Why We Think that Way

Why We Think that Way 2017-06-09T14:22:00+00:00

image003Sometimes you hear Americans say that they are “religious,” but have rejected organized religion and don’t need some church to pray.  These folks are often unwittingly disciples of John Dewey, the father and founder of our progressive, modern education system.  While most Americans today have probably never heard of John Dewey, in his day, he was considered our nation’s foremost philosopher.  His life spanned from the American Civil War to the Second World War.  His work has been translated into many languages and he has affected the pedagogy (or teaching philosophy) of many countries all around the world.  But in this country, his influence in education is unequaled.  He essentially defined our American public education system.

Dewey was an educator who concerned himself with pedagogy so that he might otherwise advance his own philosophical principles.  Dewey was an atheist.  He rejected metaphysics or anything supernatural.  He was a naturalist or materialist.  Dewey believed that no deity really exists, but is rather a construct or a projection of our collective imagination whereupon we seek to establish and justify our values in some higher realm.  Dewey’s ‘god’ is the imaginary cloud wherein we enshrine our best human ideals.  This ‘god’ was a subjective creation of society, a constructed ideal, and maybe even a culturally necessary ideal, but in no way an objective reality.  In this sense, he could talk about a ‘god’ in the public forum and see himself as ‘religious’ in a certain way.

But Dewey rejected organized religion.  In 1933, he helped co-author and then signed the Humanist Manifesto, wherein he promoted some ‘spiritual’ synthesis of world religions into a vague, new religiosity, or common faith.  But again, this is not based on anything supernatural or metaphysical.  Dewey rejected all revelation of a hidden or transcendent God, insisting that no such reality exists to be revealed, and thus these revelations are erroneous.  For him there was no otherworldliness.  Consequently, any religious dogma or doctrine was anathema to Dewey.  He saw his goal of education to help rid the world of these notions, and to form a more unified, secular future.  Dewey believed that man had no soul, and that there were no objective truths.  Moreover, he insisted that man was evolving through a progress of material scientific advancements, and therefore, morality was also evolving.  Dewey insisted there are no fixed and permanent moral absolutes.  What was morally ‘true’ in the past would not necessarily be morally ‘true’ now or in his utopian future.  Dewey wanted a ‘scientifically’ based morality (and this included Psychology).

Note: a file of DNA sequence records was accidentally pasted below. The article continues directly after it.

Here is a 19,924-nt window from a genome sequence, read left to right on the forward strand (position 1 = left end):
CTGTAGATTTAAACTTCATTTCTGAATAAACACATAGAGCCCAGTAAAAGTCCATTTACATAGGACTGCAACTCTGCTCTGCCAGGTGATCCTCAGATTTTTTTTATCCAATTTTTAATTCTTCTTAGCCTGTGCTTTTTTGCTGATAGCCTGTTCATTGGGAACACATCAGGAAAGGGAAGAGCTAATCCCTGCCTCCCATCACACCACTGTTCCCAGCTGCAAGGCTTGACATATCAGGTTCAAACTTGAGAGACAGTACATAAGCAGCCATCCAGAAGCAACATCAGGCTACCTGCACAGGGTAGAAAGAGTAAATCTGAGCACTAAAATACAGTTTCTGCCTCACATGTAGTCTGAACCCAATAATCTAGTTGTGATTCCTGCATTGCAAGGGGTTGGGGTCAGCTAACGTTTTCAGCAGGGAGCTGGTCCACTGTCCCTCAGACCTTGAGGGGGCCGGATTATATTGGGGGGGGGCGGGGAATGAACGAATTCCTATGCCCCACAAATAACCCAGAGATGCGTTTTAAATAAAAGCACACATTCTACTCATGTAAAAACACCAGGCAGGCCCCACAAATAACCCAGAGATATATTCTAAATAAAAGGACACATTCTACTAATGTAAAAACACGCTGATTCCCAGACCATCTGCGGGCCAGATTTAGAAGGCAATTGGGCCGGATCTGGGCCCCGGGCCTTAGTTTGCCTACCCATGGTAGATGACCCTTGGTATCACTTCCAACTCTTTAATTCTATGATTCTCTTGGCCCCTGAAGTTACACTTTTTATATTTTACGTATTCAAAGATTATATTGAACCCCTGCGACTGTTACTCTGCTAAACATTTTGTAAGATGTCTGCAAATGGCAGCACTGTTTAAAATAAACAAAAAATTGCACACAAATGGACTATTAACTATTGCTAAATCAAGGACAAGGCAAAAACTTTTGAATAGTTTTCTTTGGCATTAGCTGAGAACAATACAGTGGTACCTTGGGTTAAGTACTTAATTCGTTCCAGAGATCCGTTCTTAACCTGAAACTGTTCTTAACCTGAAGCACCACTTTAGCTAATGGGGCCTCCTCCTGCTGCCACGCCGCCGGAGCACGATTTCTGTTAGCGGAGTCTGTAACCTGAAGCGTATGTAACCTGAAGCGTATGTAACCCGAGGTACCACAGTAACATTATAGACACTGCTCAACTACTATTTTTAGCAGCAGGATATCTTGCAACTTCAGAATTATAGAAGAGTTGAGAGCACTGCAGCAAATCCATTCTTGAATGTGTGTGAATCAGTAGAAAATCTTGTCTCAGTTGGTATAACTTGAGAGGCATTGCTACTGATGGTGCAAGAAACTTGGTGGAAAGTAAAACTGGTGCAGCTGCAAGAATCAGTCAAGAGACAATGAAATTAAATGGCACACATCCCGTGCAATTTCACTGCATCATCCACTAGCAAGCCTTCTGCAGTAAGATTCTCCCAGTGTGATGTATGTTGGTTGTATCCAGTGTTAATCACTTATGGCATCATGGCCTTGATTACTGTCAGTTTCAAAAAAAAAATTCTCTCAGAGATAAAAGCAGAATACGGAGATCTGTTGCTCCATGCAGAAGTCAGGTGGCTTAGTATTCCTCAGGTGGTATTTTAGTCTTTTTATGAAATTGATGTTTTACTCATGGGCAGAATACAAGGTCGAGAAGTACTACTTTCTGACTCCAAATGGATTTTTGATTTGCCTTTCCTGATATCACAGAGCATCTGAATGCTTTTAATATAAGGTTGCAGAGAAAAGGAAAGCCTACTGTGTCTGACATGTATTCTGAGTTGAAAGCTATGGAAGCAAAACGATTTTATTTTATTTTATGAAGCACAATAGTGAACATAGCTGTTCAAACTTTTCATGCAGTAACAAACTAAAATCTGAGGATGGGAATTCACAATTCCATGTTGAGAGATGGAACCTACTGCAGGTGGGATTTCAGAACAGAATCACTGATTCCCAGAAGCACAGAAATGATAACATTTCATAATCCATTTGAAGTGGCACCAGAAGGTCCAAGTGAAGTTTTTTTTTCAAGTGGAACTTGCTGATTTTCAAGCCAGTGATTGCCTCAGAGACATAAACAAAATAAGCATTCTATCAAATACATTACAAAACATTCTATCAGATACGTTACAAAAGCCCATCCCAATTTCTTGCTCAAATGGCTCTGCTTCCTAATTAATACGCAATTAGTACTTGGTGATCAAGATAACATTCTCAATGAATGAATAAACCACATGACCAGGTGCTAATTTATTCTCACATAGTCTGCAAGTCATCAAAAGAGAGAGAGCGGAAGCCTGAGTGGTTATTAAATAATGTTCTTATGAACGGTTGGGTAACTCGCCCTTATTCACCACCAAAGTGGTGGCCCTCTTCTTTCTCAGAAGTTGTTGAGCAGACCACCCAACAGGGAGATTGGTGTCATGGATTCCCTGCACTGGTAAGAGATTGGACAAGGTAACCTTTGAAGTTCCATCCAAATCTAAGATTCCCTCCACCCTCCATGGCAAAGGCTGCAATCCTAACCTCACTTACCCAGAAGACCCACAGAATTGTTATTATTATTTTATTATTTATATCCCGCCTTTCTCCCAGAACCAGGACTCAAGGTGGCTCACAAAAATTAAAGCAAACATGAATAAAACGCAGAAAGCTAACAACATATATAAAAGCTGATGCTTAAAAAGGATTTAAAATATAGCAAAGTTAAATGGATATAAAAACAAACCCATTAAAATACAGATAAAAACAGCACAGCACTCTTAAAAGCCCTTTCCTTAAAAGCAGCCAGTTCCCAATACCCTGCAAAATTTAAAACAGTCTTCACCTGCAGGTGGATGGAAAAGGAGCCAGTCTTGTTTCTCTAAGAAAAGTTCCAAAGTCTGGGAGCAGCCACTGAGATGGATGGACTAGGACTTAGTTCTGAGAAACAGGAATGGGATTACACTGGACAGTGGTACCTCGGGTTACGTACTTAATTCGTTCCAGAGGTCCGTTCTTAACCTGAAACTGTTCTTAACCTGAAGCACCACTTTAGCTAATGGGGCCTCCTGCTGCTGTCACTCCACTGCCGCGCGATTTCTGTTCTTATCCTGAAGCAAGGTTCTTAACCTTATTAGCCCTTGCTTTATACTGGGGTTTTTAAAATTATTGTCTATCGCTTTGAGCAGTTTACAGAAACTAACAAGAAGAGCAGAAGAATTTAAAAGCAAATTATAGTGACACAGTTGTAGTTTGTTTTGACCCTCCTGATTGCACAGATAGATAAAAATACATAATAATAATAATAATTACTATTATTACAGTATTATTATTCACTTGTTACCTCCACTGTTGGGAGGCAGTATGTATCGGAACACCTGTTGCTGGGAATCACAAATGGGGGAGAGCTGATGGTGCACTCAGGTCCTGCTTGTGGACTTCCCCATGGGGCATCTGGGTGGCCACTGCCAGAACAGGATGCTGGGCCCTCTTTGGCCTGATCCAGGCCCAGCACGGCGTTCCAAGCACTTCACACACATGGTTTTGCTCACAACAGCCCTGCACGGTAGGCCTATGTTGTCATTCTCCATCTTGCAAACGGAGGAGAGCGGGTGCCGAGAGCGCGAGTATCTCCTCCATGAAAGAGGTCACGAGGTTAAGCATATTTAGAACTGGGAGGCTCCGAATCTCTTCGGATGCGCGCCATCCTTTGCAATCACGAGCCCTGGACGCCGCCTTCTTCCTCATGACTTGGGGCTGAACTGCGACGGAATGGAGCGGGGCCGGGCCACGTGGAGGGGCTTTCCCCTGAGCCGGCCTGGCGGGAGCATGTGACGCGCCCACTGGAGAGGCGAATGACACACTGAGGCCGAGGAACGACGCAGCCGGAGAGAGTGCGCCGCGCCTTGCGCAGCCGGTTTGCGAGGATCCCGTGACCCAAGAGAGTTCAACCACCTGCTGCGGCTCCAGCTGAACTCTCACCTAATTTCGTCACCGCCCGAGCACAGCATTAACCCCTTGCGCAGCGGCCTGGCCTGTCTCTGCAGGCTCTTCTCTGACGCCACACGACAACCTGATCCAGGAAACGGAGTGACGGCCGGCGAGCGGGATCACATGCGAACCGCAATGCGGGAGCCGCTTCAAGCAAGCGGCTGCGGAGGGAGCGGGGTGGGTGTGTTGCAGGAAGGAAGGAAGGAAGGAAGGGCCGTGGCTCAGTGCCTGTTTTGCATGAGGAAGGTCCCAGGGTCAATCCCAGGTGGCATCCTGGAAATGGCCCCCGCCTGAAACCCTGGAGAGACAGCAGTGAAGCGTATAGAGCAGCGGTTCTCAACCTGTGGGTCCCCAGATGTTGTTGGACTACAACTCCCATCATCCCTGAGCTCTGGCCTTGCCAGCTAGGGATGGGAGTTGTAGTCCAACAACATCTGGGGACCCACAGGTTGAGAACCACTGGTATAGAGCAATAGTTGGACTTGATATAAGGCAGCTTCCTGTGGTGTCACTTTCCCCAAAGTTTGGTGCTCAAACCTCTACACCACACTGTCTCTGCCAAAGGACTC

Dewey (who held no moral absolutes) nevertheless promoted democracy with the zeal of a missionary.  But Dewey also had socialist tendencies wherein he longed to bring about a social unity that would be the ideal of democracy (in his view).  He promoted hands-on learning and experiential education, but had much to say on curriculum to control what was learned.  He seemed to want to promote the individual on one hand, but people who thought too much for themselves were problematic, in his estimation.  These folks spoiled the social harmony for which he was striving.  Dewey saw education as essential in creating social change and finding a shared social consciousness, but saw individualism as something like insanity.  Again, he argued there was no salvation of the personal soul, and no one could claim to be individually beholding to God!  No one religion gets to define us.  We have to be together!  And so he saw pious, conservative, or traditional thinkers as dangerous to a democratic society.

So Dewey rejected religion as zealously as did Lenin or Marx.  He rejected any dependency upon grace or any Divine intervention because he insisted there was no real God, and humanity must have faith in itself and in its sciences.  Dewey saw religion as holding back man’s potential and development.  In his estimation, about the only value in Christianity were its teachings on social justice.  So he sought to dissolve all ‘creeds and cults’ (as he called them).

Doctor Dewey was a pragmatist.  He looked ahead to some imagined future, but not behind him.  He dismissed ancient philosophy as all but irrelevant.  He rejected traditional religion.  He rejected Western Civilization as merely episodic and provincial.  He rejected classical ways of educating children in general, insisting it would not help them prepare for the future.  His beliefs have permeated our public schools and universities (even some Catholic schools and universities!) for nearly a century.  This is why our society thinks the way it does.